[cryptography] preventing protocol failings

Marsh Ray marsh at extendedsubset.com
Tue Jul 12 19:25:42 EDT 2011

On 07/12/2011 04:24 PM, Zooko O'Whielacronx wrote:
> On Tue, Jul 12, 2011 at 11:10 AM, Hill, Brad<bhill at paypal-inc.com>
> wrote:
>> I have found that when H3 meets deployment and use, the reality
>> too often becomes: "Something's gotta give."  We haven't yet found
>> a way to hide enough of the complexity of security to make it
>> free, and this inevitably causes conflicts with goals like
>> adoption.
> This is an excellent objection. I think this shows that most crypto
> systems have bad usability in their key management (SSL, PGP). People
> don't use such systems if they can help it, and when they do they
> often use them wrong.

But the entire purpose of securing a system is to deny access to the
protected resource. In the case of systems susceptible to potential
phishing attacks, we even require that the user themselves be the one to
decline access to the system!

Everyone here knows about the inherent security-functionality tradeoff.
I think it's such a law of nature that any control must present at least
some cost to the legitimate user in order to provide any effective
security. However, we can sometimes greatly optimize this tradeoff and
provide the best tools for admins to manage the system's point on it.

Hoping to find security "for free" somewhere is akin to looking for free
energy. The search may be greatly educational or produce very useful
related discoveries, but at the end of the day the laws of
thermodynamics are likely to remain satisfied.

Those looking for no-cost or extremely low-cost security either don't
place a high value on the protected resource or, given the options they
have imagined them, that they may profit more by the system being in the
less secure state. Sometimes they haven't factored all the options into 
their cost-benefit analysis. Sometimes it never occurs to them that the 
cost of a security failure can be much much greater than the nominal 
value of the thing being protected (ask Sony).

It was once said that nuclear physics would provide electric power that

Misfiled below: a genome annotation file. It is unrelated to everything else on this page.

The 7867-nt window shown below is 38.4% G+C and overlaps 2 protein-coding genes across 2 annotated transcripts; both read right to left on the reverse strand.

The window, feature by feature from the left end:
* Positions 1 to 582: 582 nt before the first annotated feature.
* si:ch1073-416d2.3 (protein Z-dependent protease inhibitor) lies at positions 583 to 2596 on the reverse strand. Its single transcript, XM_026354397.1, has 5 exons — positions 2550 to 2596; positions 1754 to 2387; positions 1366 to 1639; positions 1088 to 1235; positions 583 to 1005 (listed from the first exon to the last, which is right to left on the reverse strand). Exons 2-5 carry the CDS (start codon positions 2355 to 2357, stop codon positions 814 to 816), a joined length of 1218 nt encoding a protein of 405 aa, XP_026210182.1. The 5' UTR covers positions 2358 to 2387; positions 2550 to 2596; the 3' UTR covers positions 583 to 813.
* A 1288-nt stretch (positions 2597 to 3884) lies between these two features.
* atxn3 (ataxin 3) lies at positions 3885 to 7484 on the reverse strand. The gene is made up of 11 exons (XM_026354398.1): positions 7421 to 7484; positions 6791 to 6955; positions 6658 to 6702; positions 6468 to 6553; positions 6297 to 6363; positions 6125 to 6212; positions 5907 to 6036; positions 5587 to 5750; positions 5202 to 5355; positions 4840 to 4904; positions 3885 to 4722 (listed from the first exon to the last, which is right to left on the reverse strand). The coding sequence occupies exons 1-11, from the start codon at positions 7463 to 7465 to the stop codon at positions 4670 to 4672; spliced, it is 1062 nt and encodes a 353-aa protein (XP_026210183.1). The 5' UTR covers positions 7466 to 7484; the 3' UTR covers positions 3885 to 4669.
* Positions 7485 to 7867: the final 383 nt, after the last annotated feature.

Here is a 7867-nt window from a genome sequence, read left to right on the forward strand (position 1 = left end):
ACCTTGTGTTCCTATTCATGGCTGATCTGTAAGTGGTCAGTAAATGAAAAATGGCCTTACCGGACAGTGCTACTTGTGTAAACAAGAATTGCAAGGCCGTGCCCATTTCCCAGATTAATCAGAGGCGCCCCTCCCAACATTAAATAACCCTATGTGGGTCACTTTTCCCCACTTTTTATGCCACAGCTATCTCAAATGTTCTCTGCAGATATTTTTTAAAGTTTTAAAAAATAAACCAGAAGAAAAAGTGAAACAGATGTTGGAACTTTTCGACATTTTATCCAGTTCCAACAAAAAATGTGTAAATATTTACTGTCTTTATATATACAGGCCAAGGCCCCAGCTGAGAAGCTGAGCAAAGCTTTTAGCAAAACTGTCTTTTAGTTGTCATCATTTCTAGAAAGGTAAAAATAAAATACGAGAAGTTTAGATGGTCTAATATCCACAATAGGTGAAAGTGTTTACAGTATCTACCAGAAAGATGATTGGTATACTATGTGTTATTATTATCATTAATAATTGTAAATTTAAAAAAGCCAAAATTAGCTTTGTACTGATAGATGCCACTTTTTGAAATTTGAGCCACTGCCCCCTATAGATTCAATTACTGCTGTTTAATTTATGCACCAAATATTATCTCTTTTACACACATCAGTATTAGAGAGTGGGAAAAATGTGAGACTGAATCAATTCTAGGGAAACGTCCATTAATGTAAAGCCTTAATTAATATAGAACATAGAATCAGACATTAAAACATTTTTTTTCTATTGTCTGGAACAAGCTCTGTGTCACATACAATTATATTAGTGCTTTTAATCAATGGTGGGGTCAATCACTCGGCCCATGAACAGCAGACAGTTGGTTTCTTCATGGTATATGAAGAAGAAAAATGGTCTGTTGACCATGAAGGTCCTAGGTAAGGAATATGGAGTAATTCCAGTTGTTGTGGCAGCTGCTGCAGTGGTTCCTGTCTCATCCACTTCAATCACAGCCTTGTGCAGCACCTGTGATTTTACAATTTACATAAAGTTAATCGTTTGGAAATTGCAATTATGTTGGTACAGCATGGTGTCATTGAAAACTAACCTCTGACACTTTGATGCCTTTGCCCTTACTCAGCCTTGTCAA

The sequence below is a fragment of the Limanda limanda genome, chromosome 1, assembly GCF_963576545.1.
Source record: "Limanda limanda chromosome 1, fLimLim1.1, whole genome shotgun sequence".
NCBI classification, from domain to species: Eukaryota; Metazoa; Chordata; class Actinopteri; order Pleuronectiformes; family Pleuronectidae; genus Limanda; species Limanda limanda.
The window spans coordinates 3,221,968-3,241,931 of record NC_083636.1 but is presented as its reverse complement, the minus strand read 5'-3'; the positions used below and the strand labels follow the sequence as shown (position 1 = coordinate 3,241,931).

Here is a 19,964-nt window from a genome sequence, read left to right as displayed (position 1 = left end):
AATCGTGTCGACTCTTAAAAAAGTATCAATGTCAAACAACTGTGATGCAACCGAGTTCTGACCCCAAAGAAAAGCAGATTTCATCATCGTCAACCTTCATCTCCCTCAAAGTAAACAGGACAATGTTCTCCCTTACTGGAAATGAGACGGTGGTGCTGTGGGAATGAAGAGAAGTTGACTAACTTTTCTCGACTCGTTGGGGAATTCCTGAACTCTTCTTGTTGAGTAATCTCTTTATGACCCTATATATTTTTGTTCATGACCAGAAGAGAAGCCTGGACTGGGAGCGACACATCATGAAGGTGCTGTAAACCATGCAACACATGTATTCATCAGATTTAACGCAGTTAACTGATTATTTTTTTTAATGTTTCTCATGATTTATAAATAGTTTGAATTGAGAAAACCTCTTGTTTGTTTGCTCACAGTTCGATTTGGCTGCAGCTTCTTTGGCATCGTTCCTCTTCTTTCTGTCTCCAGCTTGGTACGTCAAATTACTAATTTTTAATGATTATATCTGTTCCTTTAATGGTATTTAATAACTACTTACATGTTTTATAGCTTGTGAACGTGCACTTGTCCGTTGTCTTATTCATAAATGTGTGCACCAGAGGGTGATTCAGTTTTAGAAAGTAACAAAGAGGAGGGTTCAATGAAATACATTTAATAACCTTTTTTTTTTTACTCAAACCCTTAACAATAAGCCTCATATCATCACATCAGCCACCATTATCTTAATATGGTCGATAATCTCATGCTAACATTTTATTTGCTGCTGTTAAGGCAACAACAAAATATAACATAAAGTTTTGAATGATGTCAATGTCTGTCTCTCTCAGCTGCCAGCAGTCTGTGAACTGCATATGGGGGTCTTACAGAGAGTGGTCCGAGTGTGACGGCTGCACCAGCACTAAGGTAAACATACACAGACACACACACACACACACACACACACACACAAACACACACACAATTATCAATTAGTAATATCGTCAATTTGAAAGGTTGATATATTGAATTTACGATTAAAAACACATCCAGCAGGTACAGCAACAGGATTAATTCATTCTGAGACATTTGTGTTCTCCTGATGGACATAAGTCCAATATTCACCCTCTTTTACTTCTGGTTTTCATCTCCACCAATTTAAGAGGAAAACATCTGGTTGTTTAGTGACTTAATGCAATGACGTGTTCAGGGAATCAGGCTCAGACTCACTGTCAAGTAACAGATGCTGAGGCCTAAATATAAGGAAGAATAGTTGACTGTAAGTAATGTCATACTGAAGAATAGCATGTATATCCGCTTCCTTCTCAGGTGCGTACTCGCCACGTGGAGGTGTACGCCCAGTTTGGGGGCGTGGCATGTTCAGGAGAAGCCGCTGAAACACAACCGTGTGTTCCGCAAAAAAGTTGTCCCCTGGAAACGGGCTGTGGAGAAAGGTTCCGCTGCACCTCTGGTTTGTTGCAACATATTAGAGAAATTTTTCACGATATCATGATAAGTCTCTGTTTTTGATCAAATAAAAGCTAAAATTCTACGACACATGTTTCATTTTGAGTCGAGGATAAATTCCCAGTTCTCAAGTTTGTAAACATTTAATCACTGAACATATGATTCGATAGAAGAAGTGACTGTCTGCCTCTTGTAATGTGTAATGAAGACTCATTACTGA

was "too cheap to meter", i.e., they might not even bother sending you a
utility bill. Obviously that didn't happen. If your device's power
requirements don't justify power from the nuke plant the better question
might be how to make the battery-based options as painless as possible.
Toys used to always come "batteries not included". Now toys often
include a battery, but the batteries don't seem to have gotten much
better. Toy companies probably found that a potential customer being
able to press the button in the store display was worth the cost of a
bulk-rate battery.

So even if you're a web site just selling advertising and your users'
personal information, security is a feature that attracts and retains
users, specifically those who value their _own_ stuff. (Hint hint: this
is the kind with money to spend with your advertisers.) Smart people
value their own time most of all and would find it a major pain to have
to put everything back in order after some kind of compromise. Google
knows exactly what they're doing when they do serious security audits
and deploy multiple factors of authentication even for their free Gmail
users. This difference in mindset is why Hotmail and Yahoo! are now

I hope there was a coherent point in all of that somewhere :-) I know
I'm preaching to the choir but Brad seemed to be asking for arguments of
this sort.

- Marsh

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